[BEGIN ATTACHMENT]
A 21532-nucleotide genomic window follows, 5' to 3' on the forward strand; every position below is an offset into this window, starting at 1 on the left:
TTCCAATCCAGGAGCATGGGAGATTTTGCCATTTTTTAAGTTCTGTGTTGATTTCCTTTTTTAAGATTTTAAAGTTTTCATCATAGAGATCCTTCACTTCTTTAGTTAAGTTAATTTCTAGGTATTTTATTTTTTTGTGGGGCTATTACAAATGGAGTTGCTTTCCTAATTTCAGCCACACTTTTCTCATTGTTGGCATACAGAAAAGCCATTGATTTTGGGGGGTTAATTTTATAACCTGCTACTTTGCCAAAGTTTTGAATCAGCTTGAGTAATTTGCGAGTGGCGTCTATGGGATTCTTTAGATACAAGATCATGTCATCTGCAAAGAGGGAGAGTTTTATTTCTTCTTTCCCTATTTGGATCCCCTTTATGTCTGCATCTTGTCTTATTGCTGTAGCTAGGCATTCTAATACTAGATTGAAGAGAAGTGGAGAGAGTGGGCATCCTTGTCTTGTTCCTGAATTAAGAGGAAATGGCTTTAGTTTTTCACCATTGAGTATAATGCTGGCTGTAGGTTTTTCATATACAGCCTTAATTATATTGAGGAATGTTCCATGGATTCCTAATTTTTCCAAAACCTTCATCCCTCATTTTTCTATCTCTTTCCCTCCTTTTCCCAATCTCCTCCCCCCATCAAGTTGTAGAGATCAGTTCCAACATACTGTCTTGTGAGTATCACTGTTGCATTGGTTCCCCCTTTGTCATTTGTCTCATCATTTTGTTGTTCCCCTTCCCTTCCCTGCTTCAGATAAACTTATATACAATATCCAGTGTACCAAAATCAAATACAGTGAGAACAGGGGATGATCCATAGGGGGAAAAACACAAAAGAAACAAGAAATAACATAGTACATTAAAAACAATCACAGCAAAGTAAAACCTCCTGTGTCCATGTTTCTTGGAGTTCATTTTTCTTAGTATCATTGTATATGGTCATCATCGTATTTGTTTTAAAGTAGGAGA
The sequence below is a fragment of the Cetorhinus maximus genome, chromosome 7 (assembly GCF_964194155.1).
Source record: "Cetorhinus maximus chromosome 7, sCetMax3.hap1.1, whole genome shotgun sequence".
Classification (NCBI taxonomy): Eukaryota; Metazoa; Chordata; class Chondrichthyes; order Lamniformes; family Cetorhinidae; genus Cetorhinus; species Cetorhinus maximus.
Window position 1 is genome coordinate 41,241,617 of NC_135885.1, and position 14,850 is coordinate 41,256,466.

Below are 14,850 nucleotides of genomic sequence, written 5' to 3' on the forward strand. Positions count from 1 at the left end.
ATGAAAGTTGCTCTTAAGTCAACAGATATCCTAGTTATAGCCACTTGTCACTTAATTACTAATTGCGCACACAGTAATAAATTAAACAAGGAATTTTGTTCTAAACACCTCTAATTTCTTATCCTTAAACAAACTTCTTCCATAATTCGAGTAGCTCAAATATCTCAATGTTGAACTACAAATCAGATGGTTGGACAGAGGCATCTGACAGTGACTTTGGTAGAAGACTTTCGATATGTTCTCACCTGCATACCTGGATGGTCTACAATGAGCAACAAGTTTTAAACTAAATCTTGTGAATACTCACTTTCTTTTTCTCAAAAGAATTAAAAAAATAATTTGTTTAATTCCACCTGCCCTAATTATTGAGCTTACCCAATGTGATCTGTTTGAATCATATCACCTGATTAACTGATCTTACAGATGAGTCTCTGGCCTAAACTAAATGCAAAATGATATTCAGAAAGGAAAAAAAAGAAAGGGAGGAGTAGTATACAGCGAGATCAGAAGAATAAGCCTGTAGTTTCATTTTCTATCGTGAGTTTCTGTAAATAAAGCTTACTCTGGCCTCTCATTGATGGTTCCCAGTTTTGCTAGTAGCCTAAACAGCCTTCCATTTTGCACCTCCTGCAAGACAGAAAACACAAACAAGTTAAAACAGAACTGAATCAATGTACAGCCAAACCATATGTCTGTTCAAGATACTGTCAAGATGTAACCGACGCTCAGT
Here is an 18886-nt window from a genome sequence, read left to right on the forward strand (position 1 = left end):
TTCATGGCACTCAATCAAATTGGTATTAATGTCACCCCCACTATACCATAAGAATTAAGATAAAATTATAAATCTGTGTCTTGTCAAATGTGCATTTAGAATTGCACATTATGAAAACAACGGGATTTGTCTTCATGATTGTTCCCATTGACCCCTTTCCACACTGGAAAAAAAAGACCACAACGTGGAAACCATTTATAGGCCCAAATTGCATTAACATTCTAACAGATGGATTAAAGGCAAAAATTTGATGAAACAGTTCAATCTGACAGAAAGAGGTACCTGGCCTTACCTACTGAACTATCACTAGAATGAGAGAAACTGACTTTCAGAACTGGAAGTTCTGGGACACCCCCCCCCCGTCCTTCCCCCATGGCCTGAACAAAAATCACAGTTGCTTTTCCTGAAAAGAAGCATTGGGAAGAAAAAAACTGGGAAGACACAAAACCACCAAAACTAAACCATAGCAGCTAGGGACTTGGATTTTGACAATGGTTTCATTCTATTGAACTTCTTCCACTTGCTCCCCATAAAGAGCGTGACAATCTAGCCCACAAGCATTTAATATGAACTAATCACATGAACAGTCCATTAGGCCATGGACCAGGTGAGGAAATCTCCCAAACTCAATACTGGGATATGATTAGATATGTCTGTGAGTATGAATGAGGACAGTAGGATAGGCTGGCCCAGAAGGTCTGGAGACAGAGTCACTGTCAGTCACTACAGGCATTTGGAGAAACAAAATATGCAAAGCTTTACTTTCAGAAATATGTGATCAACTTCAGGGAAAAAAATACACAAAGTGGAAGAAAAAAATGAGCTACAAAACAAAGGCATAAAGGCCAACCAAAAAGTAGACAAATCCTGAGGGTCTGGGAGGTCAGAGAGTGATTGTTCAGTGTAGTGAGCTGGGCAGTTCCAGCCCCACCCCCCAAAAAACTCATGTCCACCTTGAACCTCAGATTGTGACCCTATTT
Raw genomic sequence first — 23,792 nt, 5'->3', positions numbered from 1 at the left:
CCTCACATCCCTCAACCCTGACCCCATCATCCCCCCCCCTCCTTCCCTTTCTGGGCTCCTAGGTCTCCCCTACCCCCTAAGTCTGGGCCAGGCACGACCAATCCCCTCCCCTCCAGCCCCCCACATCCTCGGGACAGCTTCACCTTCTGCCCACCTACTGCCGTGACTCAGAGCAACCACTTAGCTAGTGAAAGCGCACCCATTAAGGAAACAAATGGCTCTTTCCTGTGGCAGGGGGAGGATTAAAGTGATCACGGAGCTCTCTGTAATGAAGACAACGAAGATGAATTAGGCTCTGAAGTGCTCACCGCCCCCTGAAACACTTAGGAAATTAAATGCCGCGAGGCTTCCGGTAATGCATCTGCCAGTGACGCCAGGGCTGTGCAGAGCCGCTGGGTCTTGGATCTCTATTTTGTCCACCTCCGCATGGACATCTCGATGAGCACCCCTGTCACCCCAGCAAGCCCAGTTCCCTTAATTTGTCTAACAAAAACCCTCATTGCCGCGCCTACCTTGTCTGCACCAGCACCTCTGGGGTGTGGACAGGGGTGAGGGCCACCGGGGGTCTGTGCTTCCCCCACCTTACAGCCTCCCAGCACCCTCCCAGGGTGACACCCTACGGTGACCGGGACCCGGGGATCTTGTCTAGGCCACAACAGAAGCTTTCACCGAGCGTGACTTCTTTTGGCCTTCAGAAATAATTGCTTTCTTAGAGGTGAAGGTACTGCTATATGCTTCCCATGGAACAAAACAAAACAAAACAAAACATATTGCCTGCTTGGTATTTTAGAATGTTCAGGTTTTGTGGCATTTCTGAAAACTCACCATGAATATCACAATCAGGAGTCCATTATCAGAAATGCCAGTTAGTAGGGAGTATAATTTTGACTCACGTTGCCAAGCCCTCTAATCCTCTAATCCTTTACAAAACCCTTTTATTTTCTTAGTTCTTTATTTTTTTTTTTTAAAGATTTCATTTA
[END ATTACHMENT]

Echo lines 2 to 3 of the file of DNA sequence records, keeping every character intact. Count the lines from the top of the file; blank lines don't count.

TTCCAATCCAGGAGCATGGGAGATTTTGCCATTTTTTAAGTTCTGTGTTGATTTCCTTTTTTAAGATTTTAAAGTTTTCATCATAGAGATCCTTCACTTCTTTAGTTAAGTTAATTTCTAGGTATTTTATTTTTTTGTGGGGCTATTACAAATGGAGTTGCTTTCCTAATTTCAGCCACACTTTTCTCATTGTTGGCATACAGAAAAGCCATTGATTTTGGGGGGTTAATTTTATAACCTGCTACTTTGCCAAAGTTTTGAATCAGCTTGAGTAATTTGCGAGTGGCGTCTATGGGATTCTTTAGATACAAGATCATGTCATCTGCAAAGAGGGAGAGTTTTATTTCTTCTTTCCCTATTTGGATCCCCTTTATGTCTGCATCTTGTCTTATTGCTGTAGCTAGGCATTCTAATACTAGATTGAAGAGAAGTGGAGAGAGTGGGCATCCTTGTCTTGTTCCTGAATTAAGAGGAAATGGCTTTAGTTTTTCACCATTGAGTATAATGCTGGCTGTAGGTTTTTCATATACAGCCTTAATTATATTGAGGAATGTTCCATGGATTCCTAATTTTTCCAAAACCTTCATCCCTCATTTTTCTATCTCTTTCCCTCCTTTTCCCAATCTCCTCCCCCCATCAAGTTGTAGAGATCAGTTCCAACATACTGTCTTGTGAGTATCACTGTTGCATTGGTTCCCCCTTTGTCATTTGTCTCATCATTTTGTTGTTCCCCTTCCCTTCCCTGCTTCAGATAAACTTATATACAATATCCAGTGTACCAAAATCAAATACAGTGAGAACAGGGGATGATCCATAGGGGGAAAAACACAAAAGAAACAAGAAATAACATAGTACATTAAAAACAATCACAGCAAAGTAAAACCTCCTGTGTCCATGTTTCTTGGAGTTCATTTTTCTTAGTATCATTGTATATGGTCATCATCGTATTTGTTTTAAAGTAGGAGA
The sequence below is a fragment of the Cetorhinus maximus genome, chromosome 7 (assembly GCF_964194155.1).